Flutter BLoC and Provider: A Shopping Cart Example

Junji Zhi
Junji Zhi
Jul 16, 2019 · 4 min read

Since BLoC (Business Logic Component) pattern was presented in Google I/O 2018, many articles were written about this topic, like this one, and this bloc library that is heavily influenced by Redux reducers, and many more.

After watching the Google I/O video again, my understanding of BLoC is that it’s a disciplined way to access and update data among widgets in the tree, like a global variable.

Obviously, there is more than one way to implement BLoC. After thinking a bit more, I found that we didn’t have to use the ReactiveX/rxDart or Streams. They come with their own jargons and building blocks by themselves, which leads to a certain learning curve.

In this article, I present one way to implement BLoC using the Provider package. You would find that ChangeNotifier + provider are enough to implement BLoC.

If you are curious, ChangeNotifier is part of the Flutter foundation library, so we won’t have to depend on third-party libraries like rxdart.


The app we will build is a simple Gift Cards Shopping Cart app.

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The requirements are straightforward:

  • There are six gift card items on the main page. Whenever a user clicks on an item, the app adds it to the shopping cart.
  • The top right shopping cart icon comes with a badge that shows the current total count of items in the cart.
  • Clicking on the shopping cart icon will navigate the app to the shopping cart details page. It has a breakdown of how many cards are added.
  • Clicking on the Clear button on the details page clear the item count.

To build this app, one tricky thing is that the main and the shopping cart page both can read and change the shopping cart object. Users expect that, if one page changes the cart, the other page would see the updated cart right away.

This type of cross-page state sharing is commonly seen in many other types of apps. BLoC pattern is designed to solve it. We can think of a BLoC as a global variable that gets created at the root widget, passed down to the children in the widget tree, and is accessible to all its children.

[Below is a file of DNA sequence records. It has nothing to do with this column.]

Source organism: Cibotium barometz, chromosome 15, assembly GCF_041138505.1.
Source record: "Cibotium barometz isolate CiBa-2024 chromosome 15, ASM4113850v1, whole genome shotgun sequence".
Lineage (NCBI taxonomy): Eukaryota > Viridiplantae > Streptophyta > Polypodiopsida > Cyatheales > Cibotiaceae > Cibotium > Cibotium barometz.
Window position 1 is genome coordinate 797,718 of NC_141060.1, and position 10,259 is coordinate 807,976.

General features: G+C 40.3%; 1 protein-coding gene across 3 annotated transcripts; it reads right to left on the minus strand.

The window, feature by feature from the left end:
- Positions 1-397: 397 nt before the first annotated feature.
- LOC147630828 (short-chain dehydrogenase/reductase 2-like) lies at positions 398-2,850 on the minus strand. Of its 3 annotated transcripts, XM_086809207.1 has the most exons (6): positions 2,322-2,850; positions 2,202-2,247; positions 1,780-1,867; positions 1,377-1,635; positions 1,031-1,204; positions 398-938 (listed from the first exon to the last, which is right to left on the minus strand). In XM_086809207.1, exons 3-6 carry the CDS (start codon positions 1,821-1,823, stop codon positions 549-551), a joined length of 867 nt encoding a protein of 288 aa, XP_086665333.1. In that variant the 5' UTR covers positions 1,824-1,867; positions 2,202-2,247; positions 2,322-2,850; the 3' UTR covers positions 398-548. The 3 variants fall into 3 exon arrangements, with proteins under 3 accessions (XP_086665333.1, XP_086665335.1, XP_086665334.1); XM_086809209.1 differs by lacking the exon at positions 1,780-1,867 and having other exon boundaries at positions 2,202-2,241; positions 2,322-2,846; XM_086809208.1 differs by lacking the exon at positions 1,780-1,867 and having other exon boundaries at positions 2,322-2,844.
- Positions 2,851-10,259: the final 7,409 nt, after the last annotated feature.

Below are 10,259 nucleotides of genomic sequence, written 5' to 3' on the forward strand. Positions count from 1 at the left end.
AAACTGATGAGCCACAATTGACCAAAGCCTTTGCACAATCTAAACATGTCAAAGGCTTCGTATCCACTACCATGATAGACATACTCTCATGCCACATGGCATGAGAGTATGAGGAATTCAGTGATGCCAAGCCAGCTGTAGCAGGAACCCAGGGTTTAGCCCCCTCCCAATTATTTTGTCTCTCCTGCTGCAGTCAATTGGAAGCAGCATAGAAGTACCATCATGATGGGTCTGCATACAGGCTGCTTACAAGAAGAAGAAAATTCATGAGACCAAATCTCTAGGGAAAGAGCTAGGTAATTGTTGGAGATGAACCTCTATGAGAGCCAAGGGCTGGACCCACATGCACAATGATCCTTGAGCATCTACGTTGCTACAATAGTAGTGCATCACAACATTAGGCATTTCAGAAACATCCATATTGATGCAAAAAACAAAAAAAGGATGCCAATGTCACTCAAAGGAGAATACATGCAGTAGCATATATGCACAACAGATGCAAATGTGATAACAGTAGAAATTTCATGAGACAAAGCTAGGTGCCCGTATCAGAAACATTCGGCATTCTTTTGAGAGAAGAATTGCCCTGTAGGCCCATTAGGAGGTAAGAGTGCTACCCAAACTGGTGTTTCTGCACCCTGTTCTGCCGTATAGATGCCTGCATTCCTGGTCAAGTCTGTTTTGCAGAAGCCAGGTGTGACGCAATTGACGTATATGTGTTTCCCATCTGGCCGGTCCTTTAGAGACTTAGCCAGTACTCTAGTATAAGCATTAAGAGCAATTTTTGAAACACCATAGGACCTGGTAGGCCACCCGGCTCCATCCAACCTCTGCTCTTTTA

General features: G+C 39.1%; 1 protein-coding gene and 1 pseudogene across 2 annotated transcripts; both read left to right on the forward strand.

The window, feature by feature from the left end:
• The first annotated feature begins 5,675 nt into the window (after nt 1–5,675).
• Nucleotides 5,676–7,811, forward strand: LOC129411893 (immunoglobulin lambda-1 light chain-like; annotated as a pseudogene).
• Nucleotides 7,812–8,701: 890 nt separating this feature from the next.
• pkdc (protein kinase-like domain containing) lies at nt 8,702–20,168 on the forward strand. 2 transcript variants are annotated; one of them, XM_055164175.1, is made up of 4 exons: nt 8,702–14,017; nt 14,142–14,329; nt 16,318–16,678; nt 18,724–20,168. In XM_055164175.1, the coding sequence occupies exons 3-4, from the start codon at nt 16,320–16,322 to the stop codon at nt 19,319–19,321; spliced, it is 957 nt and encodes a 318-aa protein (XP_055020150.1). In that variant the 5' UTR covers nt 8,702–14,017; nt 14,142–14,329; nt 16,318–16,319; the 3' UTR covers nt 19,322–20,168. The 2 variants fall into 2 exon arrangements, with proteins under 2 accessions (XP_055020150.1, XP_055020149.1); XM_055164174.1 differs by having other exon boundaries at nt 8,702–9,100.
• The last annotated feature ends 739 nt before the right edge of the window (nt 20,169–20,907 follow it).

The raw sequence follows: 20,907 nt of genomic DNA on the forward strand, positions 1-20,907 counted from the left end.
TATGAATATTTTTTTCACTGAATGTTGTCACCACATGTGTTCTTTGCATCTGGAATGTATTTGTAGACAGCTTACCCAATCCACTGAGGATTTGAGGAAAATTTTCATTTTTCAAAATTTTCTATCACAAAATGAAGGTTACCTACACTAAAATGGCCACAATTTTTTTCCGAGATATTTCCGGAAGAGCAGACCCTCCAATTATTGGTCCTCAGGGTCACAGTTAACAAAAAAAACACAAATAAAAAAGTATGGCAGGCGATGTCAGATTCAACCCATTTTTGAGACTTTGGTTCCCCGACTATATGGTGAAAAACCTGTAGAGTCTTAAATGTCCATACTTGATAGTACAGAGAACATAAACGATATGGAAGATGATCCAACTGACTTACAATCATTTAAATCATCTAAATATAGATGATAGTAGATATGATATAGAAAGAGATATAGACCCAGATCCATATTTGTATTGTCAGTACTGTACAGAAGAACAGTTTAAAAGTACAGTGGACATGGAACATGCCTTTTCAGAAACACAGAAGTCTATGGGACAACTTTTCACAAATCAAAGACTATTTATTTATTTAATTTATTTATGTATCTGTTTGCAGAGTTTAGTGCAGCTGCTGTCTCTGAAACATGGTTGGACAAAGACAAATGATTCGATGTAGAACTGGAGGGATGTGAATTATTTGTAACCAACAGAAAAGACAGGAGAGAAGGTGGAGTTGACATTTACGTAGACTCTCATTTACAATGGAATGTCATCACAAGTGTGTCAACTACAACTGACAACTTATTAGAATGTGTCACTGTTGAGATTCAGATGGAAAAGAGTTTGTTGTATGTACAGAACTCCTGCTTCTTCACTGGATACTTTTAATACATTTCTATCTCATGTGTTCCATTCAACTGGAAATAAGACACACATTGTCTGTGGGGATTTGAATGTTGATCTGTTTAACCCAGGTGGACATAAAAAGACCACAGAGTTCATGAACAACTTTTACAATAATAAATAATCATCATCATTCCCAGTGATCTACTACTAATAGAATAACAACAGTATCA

Now let’s move on to talk about the code.

First, let’s see how BloC is used in the main page. The code has the following structure:

If we focus on the page logic that renders the UI, we can see that the page:

  • reads the total count from a bloc object, provided by Provider
  • renders the count and images in the page

There are two user interactions here:

  • When a user clicks on the image, it triggers bloc.addToCart function to update the cart.
  • If a user clicks the shopping cart icon in the AppBar, the app simply navigates to the shopping cart page. No state is explicitly passed in the Navigator.push call.

The shopping cart page has the similar structure:

Similarly, the cart page reads the count from the bloc, and calls the bloc.clear() function if a user clicks on the clear button.

Finally, the bloc implementation:

What CartBloc does here is simple: It has an internal cart object to keep track of the current cart. We can see cart as a global variable that is shared among the widgets / pages.

Now next thing to consider is, if the CartBloc changes, it should notify any widget that reads the bloc. To do that, the CartBloc class uses the ChangeNotifier mixin.

The final step to hook up the BLoC, so that it can be accessed by all pages:

The provider package actually has other providers available, like ListenableProvider, etc. But I found that ChangeNotifierProvider is easiest to implement BloC.

UPDATE: As pointed out Josephe in the comment, calling Provider.of() inside build()function will lead to rebuilding the page whenever the provided object’s state changes. In this toy example, the page isn’t that complicated, so it can afford to rebuild many times. For complex pages where rebuilding is expensive, we can consider to use Consumer / Selectorto selectively rebuild parts of the page. It is documented in the Provider readme.


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